Quilts & the Museum of Appalachia

There are places I never knew existed, places in America that I didn’t have the slightest understanding about. One of those is the Museum of Appalachia in Norris, Tennessee. We visited the museum and spent hours wandering the grounds, exploring the varied log cabins that are open to the public and admiring all the beautiful, handmade, and well-loved quilts.

Tied four-patch with sashing at Museum of Appalachia
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Something old made new again

One of the things I love best about quiltmaking is the love and care that goes into the process. Sometimes though, despite the love, the design just doesn’t suit the receiver. This was the situation with my friend Jeremy’s quilt.

His great-grandmother had made it and given it to him, but it wasn’t a particularly handsome quilt in his eyes, so it had stayed folded up in the closet for years.

One night he asked if I’d be willing to remodel the quilt, taking out the periwinkle sashing that wasn’t in his color palette and taking down the amount of negative space. I said yes and started cutting up his quilt.

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WIP: Grandma’s Quilt

When I said that this would be my project for 2013, I thought I was overestimating, giving myself a little wiggle room. But I think that first guesstimate on the time it will take was right: all year.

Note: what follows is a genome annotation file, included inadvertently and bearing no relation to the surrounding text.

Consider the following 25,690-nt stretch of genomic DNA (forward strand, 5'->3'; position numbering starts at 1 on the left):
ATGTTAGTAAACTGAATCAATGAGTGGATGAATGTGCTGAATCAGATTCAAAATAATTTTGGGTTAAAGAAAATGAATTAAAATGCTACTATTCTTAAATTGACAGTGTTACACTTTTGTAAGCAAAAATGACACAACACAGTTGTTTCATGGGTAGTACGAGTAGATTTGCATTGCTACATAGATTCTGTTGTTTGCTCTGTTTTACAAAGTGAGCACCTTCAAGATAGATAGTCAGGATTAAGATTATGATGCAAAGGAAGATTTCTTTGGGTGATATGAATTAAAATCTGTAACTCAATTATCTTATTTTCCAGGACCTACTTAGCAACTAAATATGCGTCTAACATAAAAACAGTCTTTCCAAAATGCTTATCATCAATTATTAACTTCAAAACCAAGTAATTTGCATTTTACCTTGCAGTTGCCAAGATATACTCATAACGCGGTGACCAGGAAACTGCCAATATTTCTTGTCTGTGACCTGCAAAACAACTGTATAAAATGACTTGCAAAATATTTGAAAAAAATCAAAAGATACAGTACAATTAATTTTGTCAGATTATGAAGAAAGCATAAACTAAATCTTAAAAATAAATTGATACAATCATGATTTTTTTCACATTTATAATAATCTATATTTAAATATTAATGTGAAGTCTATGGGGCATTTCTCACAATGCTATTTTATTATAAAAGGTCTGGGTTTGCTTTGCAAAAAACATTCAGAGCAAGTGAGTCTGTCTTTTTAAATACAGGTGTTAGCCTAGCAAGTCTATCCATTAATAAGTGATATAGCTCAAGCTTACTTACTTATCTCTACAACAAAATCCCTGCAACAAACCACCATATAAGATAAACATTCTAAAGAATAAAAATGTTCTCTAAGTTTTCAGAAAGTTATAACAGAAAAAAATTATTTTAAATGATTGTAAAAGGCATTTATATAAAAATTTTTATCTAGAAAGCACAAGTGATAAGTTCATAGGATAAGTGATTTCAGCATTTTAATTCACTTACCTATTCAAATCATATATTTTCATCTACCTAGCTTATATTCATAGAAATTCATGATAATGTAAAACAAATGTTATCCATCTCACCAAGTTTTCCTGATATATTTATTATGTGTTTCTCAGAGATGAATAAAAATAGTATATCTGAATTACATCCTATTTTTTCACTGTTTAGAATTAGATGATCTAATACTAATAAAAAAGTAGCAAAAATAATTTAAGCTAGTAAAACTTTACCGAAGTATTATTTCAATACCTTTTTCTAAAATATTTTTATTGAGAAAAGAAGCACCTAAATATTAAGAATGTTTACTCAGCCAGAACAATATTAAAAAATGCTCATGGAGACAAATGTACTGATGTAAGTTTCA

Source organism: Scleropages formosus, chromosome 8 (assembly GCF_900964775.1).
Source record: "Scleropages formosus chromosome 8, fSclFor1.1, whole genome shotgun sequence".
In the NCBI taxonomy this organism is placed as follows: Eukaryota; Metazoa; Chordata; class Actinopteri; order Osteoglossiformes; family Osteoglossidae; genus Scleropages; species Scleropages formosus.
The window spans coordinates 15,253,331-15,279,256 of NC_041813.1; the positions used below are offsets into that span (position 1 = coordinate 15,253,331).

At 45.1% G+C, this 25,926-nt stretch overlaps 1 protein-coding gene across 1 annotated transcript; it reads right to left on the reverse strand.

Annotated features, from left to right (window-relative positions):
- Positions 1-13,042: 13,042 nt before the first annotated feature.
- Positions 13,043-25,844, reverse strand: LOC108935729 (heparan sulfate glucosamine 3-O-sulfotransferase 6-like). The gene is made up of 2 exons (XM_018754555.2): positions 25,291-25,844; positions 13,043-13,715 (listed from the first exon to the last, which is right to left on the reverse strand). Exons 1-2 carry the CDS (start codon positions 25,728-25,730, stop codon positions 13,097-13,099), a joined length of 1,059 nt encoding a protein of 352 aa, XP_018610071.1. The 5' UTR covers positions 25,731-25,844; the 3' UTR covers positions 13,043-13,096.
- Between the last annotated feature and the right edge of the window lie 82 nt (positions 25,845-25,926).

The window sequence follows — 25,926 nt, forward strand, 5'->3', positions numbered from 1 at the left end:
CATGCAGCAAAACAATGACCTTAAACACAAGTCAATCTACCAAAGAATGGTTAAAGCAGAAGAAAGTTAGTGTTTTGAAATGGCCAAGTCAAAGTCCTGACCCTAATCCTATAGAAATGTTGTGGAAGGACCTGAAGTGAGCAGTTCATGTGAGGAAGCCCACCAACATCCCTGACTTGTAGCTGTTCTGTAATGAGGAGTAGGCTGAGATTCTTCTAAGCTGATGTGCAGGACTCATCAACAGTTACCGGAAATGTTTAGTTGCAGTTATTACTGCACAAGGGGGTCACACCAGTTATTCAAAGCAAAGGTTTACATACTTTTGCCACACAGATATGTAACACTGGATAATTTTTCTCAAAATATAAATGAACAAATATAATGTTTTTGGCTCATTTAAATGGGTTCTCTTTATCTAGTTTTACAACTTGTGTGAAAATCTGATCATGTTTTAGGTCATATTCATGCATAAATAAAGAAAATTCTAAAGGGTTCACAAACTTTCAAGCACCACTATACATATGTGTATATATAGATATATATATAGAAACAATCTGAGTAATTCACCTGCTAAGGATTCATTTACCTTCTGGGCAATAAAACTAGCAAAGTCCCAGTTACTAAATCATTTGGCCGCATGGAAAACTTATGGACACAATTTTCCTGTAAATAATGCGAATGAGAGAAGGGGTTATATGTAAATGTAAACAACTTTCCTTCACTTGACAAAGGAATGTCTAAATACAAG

The stitches are a little wonky–both great-grandma’s piecing and my quilting–but with this project I don’t really mind. Usually I tend to be a little on the perfectionist side when it comes to sewing and I just want it to be as perfect as possible. So much so that just the thought of improv quilting gives me hives.┬áThat’s probably why I’m in love with Ebony’s post about publishing and selling crappy work.

This is a different sort of project. I’m not offering it up as some landmark piece and I’m fully aware that my great-grandma couldn’t be bothered to square up a damn thing, mixed all sorts of fabrics and didn’t make particularly small, neat or strong stitches.

I don’t mind though. I just keep on stitching up. down. up. down. up. down. until my neck tells me it’s time to quit. It’s usually about an hour at a time, enough to finish one block before tucking it back into the IKEA bag that keeps it tidy for me.

With every stitch I’m closer to finishing and closer to the great-grandma I knew only through letters and quilts she left behind.